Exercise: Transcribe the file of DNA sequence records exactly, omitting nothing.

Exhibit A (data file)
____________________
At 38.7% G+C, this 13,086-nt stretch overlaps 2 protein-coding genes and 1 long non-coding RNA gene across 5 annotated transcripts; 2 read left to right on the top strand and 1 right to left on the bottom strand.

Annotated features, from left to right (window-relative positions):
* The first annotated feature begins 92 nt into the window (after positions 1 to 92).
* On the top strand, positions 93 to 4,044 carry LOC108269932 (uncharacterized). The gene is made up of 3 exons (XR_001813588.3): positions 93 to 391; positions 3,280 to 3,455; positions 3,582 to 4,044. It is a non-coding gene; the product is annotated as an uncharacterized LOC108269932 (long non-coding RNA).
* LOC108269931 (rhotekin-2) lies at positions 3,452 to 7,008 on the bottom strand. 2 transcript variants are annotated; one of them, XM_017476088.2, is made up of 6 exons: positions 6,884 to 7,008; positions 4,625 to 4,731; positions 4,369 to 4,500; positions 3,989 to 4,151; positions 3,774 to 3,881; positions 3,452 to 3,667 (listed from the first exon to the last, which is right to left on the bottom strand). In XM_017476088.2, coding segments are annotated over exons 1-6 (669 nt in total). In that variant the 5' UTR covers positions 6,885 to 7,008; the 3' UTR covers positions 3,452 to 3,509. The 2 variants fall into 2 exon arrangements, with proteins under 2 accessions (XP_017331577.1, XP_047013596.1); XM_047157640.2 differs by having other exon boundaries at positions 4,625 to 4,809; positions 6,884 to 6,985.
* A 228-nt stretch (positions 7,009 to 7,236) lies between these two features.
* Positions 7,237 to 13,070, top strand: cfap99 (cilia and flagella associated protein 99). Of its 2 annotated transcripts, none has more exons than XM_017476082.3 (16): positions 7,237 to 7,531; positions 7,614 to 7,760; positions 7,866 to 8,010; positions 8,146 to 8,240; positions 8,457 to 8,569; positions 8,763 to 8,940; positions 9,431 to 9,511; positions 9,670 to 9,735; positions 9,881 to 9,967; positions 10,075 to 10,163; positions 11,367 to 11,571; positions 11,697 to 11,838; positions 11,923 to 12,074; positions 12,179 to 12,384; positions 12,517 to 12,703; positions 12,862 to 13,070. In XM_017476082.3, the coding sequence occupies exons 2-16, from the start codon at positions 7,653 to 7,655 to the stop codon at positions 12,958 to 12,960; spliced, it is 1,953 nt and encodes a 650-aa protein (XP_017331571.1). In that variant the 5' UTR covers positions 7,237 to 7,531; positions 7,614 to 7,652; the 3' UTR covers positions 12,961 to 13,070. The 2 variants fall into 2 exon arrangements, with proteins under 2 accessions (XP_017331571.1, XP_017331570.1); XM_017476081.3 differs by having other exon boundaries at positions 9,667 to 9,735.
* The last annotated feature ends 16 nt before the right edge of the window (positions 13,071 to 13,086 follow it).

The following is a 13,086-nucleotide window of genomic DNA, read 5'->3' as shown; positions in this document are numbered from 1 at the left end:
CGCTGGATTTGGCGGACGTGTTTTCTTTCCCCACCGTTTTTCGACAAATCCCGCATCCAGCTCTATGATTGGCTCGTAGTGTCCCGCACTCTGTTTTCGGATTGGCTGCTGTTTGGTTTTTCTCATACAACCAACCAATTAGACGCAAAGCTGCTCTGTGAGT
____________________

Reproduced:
At 38.7% G+C, this 13,086-nt stretch overlaps 2 protein-coding genes and 1 long non-coding RNA gene across 5 annotated transcripts; 2 read left to right on the top strand and 1 right to left on the bottom strand.

Annotated features, from left to right (window-relative positions):
* The first annotated feature begins 92 nt into the window (after positions 1 to 92).
* On the top strand, positions 93 to 4,044 carry LOC108269932 (uncharacterized). The gene is made up of 3 exons (XR_001813588.3): positions 93 to 391; positions 3,280 to 3,455; positions 3,582 to 4,044. It is a non-coding gene; the product is annotated as an uncharacterized LOC108269932 (long non-coding RNA).
* LOC108269931 (rhotekin-2) lies at positions 3,452 to 7,008 on the bottom strand. 2 transcript variants are annotated; one of them, XM_017476088.2, is made up of 6 exons: positions 6,884 to 7,008; positions 4,625 to 4,731; positions 4,369 to 4,500; positions 3,989 to 4,151; positions 3,774 to 3,881; positions 3,452 to 3,667 (listed from the first exon to the last, which is right to left on the bottom strand). In XM_017476088.2, coding segments are annotated over exons 1-6 (669 nt in total). In that variant the 5' UTR covers positions 6,885 to 7,008; the 3' UTR covers positions 3,452 to 3,509. The 2 variants fall into 2 exon arrangements, with proteins under 2 accessions (XP_017331577.1, XP_047013596.1); XM_047157640.2 differs by having other exon boundaries at positions 4,625 to 4,809; positions 6,884 to 6,985.
* A 228-nt stretch (positions 7,009 to 7,236) lies between these two features.
* Positions 7,237 to 13,070, top strand: cfap99 (cilia and flagella associated protein 99). Of its 2 annotated transcripts, none has more exons than XM_017476082.3 (16): positions 7,237 to 7,531; positions 7,614 to 7,760; positions 7,866 to 8,010; positions 8,146 to 8,240; positions 8,457 to 8,569; positions 8,763 to 8,940; positions 9,431 to 9,511; positions 9,670 to 9,735; positions 9,881 to 9,967; positions 10,075 to 10,163; positions 11,367 to 11,571; positions 11,697 to 11,838; positions 11,923 to 12,074; positions 12,179 to 12,384; positions 12,517 to 12,703; positions 12,862 to 13,070. In XM_017476082.3, the coding sequence occupies exons 2-16, from the start codon at positions 7,653 to 7,655 to the stop codon at positions 12,958 to 12,960; spliced, it is 1,953 nt and encodes a 650-aa protein (XP_017331571.1). In that variant the 5' UTR covers positions 7,237 to 7,531; positions 7,614 to 7,652; the 3' UTR covers positions 12,961 to 13,070. The 2 variants fall into 2 exon arrangements, with proteins under 2 accessions (XP_017331571.1, XP_017331570.1); XM_017476081.3 differs by having other exon boundaries at positions 9,667 to 9,735.
* The last annotated feature ends 16 nt before the right edge of the window (positions 13,071 to 13,086 follow it).

The following is a 13,086-nucleotide window of genomic DNA, read 5'->3' as shown; positions in this document are numbered from 1 at the left end:
CGCTGGATTTGGCGGACGTGTTTTCTTTCCCCACCGTTTTTCGACAAATCCCGCATCCAGCTCTATGATTGGCTCGTAGTGTCCCGCACTCTGTTTTCGGATTGGCTGCTGTTTGGTTTTTCTCATACAACCAACCAATTAGACGCAAAGCTGCTCTGTGAGT